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Title: Predicting forced displacement using a generalised and automated agent-based simulation
Authors: Suleimenova, Diana
Advisors: Groen, D
Keywords: Forced migration;Simulation development approach;Agent-based modelling;Distribution of forced displacement movements;Policy decisions
Issue Date: 2020
Publisher: Brunel University London
Abstract: Within the last decades, international migration demonstrated an escalating growth with more than 68 million people forcibly displaced worldwide. Forced displacement has a huge impact on society today as 40 million people internally displaced within their home country and 25.4 millionrefugeesfledtoneighbouringcountries. Forcibly displaced people face several concerns, namely, the choice to stay or flee, the choice to flee internally or across borders, and the choice of destination. These decisions are often based on economic, social and/or political push and pull factors in origin and destination countries. Existing international migration theories frequently cover specific aspects of migration processes, such as why human migration occurs and what effects it has on economies. However, the combination of all the factors and reasons for human movement requires expertise from various disciplines at once. Moreover, existing migration theories are not extensive enough for practical applications, statistical methods are outdated, and usually, do not account for forced population movements. To fulfil gaps within forced displacement predictions, we use computational models as they can contribute to a better understanding of forced displacement patterns and have potential due to their reduced ethical burden. We propose a generalised simulation development approach (SDA) to predict forced population movements in conflict regions. Our SDA consists of a systematic set of phases to build agent-based simulations, which includes a generic model to define a real system problem, and simulation development and validation for situation-specific scenarios. We also synthesise data from UNHCR, ACLED and Bing Maps to build and validate agent-based simulations of three major African conflicts, namely Burundi, Central African Republic and Mali, and predict the distribution of incoming forced migrants across destination camps. Our simulations consistently predict more than 75% of the population arrivals in camps correctly after the first 12 days. Our agent-based simulation tool can help save migrants’ lives by allowing governments and NGOs to conduct a better-informed allocation of humanitarian resources. Few researchers have investigated the effects of policy decisions, such as camp capacity changes, camp and border closures and forced redirection, on forced population movements. To make such a study accurate and feasible in terms of human effort, we automate our generalised SDA by introducing and applying the FabFlee automation toolkit. We use our automated SDA to analyse the South Sudan crisis by incorporating two capacity changes to Adjumani camp, a border closure between South Sudan and Uganda, and forced redirection between Ethiopian camps. We find that a reduction in camp capacity induces up to 16% fewer forced population arrivals while an increase in camp capacity results in a limited increase in forced population arrivals (< 4%) at the destination camps. In addition, border closure results in 40% fewer force population arrivals and an increasingly long travel journey to other camps. There is also a lingering effect in prolonged force population journey times once a border is again reopened and a clear boost in forced population arrivals when forced population are redirected to a reduced number of camps with larger capacities. To the best of our knowledge, we are the first to conduct such an investigation for forced displacement conflict situations.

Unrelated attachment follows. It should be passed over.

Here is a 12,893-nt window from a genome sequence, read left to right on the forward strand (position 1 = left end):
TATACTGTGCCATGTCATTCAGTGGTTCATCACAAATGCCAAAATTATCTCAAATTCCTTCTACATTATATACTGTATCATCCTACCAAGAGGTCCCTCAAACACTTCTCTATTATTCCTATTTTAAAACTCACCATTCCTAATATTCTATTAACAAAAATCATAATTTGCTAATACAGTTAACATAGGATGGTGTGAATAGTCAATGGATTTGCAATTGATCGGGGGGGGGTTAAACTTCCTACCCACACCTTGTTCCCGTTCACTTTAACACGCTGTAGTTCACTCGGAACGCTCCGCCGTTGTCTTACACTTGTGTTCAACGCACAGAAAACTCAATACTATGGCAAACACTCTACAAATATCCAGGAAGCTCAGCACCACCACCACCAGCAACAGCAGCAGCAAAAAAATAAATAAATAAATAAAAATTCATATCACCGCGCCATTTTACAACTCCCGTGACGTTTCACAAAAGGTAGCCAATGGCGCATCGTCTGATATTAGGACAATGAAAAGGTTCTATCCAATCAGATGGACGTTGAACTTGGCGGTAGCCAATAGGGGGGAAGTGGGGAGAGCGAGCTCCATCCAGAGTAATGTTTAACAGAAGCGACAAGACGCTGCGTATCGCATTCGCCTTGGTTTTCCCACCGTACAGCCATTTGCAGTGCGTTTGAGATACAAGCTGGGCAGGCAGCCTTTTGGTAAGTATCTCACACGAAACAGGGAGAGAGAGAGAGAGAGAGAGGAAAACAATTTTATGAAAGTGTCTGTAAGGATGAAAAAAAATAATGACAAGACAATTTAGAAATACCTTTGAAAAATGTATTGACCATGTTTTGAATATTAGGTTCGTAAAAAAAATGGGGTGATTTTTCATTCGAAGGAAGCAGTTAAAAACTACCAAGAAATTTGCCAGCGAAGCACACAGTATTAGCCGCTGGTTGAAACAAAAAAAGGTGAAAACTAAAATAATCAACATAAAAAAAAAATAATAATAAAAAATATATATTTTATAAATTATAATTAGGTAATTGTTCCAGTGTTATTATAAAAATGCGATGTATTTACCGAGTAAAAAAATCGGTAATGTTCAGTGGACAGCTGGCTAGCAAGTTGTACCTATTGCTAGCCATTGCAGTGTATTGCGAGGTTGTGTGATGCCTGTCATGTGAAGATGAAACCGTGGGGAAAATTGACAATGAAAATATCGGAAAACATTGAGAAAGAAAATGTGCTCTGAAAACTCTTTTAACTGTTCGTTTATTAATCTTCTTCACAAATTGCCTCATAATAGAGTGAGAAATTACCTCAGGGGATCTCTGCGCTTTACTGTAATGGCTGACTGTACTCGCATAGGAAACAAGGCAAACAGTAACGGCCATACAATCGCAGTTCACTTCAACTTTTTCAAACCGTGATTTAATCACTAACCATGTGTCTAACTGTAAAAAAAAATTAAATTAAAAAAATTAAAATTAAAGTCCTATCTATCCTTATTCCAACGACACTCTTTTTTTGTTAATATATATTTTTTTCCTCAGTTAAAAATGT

Description: This thesis was submitted for the award of Doctor of Philosophy and was awarded by Brunel University London
Appears in Collections:Computer Science
Dept of Computer Science Theses

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